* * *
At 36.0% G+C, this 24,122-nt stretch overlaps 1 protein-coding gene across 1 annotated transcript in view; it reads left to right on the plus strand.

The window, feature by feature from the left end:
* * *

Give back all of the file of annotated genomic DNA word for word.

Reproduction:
At 36.0% G+C, this 24,122-nt stretch overlaps 1 protein-coding gene across 1 annotated transcript in view; it reads left to right on the plus strand.

The window, feature by feature from the left end: